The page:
GOVERNMENT and the Attorney General conceded in the High Court in Windhoek yesterday that the severe sentences prescribed by the Stock Theft Act are unconstitutional.
Four years and seven months after the Stock Theft Amendment Act of 2004, which dramatically increased mandatory minimum sentences for people found guilty of stealing livestock, became law in Namibia, Government and the Attorney General have now formally agreed that the law violates the Constitution.
The Prosecutor General does not agree, though. She yesterday dug in her heels, defending the constitutionality of the Stock Theft Act, in a case in which two convicted livestock thieves are challenging the Act by asking the High Court to declare its sentencing provisions as unconstitutional.
The Act is being challenged by two men who were sentenced to long prison terms after each had been convicted on a charge of stock theft.
For stealing nine goats, valued at N$4 450, first-time offender Protasius Daniel was sentenced to 20 years' imprisonment in November 2007. A 30-year jail term was the sentence meted out to Willem Peter in December last year. Peter had been convicted of stealing a single cow, valued at about N$3 200.
Peter also had a previous conviction for stock theft on his criminal record.
After being changed in 2004, the Stock Theft Act prescribes a prison term of not less than two years without the option of a fine for any first-time offender convicted of stealing livestock - not including poultry - valued at less than N$500.
If the livestock was valued at more than N$500, a first-time offender has to be sentenced to no less than 20 years in prison, again without the option of a fine.
Any repeat offender convicted of stock theft has to be sentenced to at least 30 years' imprisonment, still without the option of a fine, the Act further states.
Only when a court is satisfied that "substantial and compelling circumstances" which justify a lesser sentence than those prescribed exist in a particular case, can a court impose shorter prison terms than those prescribed by the Act, the law states.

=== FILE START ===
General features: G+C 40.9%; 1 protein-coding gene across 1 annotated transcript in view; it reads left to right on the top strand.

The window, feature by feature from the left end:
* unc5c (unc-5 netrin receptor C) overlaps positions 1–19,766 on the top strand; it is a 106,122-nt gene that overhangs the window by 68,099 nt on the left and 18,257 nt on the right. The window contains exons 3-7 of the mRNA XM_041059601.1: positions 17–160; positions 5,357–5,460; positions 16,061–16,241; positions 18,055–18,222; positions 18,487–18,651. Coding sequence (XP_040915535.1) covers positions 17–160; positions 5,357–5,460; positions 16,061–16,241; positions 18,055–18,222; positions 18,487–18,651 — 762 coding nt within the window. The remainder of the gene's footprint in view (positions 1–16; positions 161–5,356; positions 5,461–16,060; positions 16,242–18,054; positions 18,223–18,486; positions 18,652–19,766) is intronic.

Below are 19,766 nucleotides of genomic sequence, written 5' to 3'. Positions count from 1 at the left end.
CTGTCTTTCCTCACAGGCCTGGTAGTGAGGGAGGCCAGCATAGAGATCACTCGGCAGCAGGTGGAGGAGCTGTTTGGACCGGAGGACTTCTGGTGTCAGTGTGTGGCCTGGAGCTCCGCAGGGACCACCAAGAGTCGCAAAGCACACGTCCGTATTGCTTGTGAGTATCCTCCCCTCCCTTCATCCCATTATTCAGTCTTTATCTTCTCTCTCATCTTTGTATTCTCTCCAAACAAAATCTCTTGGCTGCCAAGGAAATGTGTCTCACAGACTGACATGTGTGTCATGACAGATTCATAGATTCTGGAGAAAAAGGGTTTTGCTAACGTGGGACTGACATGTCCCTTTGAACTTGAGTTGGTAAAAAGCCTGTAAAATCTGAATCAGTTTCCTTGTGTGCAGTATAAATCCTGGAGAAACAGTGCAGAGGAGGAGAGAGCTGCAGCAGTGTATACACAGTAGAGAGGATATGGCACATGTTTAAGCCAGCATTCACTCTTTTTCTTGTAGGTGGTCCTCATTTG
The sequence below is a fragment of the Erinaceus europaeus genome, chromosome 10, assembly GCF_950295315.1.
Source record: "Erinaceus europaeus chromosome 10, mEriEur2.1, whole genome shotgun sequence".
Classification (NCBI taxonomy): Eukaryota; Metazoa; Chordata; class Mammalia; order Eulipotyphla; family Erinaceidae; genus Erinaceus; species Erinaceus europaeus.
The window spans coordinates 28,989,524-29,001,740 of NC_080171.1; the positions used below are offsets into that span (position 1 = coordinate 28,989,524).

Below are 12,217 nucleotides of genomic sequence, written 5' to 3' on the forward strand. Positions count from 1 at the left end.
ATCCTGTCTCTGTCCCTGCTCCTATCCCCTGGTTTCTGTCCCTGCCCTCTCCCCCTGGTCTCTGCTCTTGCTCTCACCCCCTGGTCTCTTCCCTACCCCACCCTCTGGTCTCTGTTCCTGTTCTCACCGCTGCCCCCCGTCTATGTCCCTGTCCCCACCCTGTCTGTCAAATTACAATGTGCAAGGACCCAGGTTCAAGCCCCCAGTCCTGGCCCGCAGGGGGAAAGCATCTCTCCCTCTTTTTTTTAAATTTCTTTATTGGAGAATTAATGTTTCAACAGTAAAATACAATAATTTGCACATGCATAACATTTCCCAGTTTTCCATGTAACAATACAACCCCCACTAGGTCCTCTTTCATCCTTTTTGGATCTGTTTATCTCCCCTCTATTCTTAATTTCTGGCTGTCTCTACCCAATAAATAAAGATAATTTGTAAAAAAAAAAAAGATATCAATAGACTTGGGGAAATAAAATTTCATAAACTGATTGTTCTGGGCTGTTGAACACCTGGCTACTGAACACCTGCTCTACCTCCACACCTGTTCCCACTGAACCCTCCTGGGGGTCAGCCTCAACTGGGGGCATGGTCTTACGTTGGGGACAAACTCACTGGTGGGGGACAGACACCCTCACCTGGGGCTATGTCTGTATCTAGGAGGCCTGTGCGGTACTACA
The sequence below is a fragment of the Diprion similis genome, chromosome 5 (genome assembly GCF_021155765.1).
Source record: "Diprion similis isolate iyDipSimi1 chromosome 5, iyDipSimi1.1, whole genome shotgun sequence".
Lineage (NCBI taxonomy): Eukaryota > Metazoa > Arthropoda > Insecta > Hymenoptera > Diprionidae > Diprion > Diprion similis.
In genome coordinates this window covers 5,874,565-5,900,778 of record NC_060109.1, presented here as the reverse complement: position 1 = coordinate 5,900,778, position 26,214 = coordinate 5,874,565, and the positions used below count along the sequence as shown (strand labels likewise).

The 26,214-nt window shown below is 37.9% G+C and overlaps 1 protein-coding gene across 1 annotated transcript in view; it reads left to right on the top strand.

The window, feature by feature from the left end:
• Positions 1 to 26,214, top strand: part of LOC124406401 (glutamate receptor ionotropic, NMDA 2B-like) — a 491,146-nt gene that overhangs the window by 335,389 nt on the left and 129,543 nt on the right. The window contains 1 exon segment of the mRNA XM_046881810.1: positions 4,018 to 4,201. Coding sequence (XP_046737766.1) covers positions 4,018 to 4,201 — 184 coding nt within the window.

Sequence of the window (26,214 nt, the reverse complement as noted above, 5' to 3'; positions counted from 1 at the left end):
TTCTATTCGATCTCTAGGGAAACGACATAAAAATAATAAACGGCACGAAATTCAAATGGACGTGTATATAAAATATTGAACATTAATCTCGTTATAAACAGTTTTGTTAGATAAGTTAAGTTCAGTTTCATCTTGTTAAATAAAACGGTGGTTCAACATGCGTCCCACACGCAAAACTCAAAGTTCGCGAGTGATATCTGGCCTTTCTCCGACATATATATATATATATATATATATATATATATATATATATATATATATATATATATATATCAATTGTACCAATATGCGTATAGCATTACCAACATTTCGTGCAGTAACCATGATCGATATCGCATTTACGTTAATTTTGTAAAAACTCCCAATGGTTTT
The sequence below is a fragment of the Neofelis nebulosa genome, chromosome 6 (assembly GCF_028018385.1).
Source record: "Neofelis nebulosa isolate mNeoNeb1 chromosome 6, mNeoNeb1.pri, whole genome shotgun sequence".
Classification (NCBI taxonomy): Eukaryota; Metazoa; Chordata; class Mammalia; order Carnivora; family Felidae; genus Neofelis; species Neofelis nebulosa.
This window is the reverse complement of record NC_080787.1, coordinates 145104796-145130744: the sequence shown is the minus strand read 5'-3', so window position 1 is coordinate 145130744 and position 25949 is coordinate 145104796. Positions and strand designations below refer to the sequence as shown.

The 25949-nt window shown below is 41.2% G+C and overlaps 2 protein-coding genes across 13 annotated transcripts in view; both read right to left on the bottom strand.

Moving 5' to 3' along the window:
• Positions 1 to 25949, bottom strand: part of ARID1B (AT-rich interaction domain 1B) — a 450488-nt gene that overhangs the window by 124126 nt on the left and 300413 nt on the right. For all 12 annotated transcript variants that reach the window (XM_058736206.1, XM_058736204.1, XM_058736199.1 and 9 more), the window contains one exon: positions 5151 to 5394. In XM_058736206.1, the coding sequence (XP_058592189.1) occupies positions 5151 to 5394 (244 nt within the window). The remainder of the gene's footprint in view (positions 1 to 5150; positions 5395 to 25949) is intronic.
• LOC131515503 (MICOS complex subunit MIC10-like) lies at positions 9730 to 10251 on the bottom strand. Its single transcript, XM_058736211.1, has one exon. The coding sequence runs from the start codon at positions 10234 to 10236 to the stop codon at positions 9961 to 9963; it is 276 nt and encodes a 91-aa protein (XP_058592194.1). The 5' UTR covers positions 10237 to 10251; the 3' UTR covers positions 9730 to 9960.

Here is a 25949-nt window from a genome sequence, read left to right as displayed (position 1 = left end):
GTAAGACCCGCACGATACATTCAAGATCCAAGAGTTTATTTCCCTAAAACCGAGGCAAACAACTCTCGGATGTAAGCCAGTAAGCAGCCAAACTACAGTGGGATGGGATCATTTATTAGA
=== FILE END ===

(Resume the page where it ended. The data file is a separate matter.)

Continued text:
The Prosecutor General's counsel in the constitutional challenge, George Coleman, emphasised that escape clause in the Act when he argued the matter before Judge Kato van Niekerk and Acting Judge Harald Geier yesterday.
What the minimum sentences set in the Act convey to a court is that Parliament sees stock theft as a particularly serious offence, and it wants the courts to keep that in mind when they sentence people convicted of that crime, Coleman said.
The reasons why Parliament decided to create these minimum sentences should be respected and there should be deference towards Parliament over this decision that it took, Coleman argued. He added that the Act's provision on "substantial and compelling circumstances" that would allow courts to impose lighter sentences than those being prescribed by the Act saves the law from being unconstitutional.
Wim Trengove, SC, representing Daniel and Peter, told the court it is striking that the Act jumps from a lowest prescribed minimum jail term of two years for a first offender to a much higher sentence of 20 years, also for a first offender, and then to a minimum sentence of 30 years for a repeat offender. This means that two relatively trivial offences, even if they took place many years apart, would trigger the 30-year sentence, he said.
When a court finds "substantial and compelling circumstances" to be present, it cannot altogether ignore the minimum sentences prescribed in the Act, since they should still serve as a benchmark for the lesser sentence the court decides to impose, he reasoned.
Trengove told the two judges that prescribed minimum sentences are not unconstitutional as a matter of principle. With the Stock Theft Act, though, the prescribed sentences are unconstitutionally severe, he argued.
The prescribed sentences are out of balance with the way different sorts of crimes - from the most serious, like murder, high treason and rape, to the least serious, such as loitering - are regarded by the law, Trengove argued.
Repeating concessions that Attorney General Albert Kawana already made in an affidavit that was filed in the case late last year, Nixon Marcus, who represented Government and the Attorney General, told the court that it is conceded that the prescribed minimum sentences of 20 years and 30 years are unconstitutional.
Marcus said the Attorney General is conceding that the shortcomings in the Act are that it fails to distinguish between different kinds of livestock and the fact that it prescribes the same sort of sentence for different offenders, irrespective of the number and value of animals they had stolen, when the value of the stolen livestock exceeds N$500.
Marcus added that the Attorney General is conceding that instances can arise where the sentences imposed in terms of the Act would be disproportionate to the offence committed.
The court reserved its judgement after it had heard the three lawyers' arguments.
Trengove was assisted by Norman Tjombe, on instructions from the Legal Assistance Centre.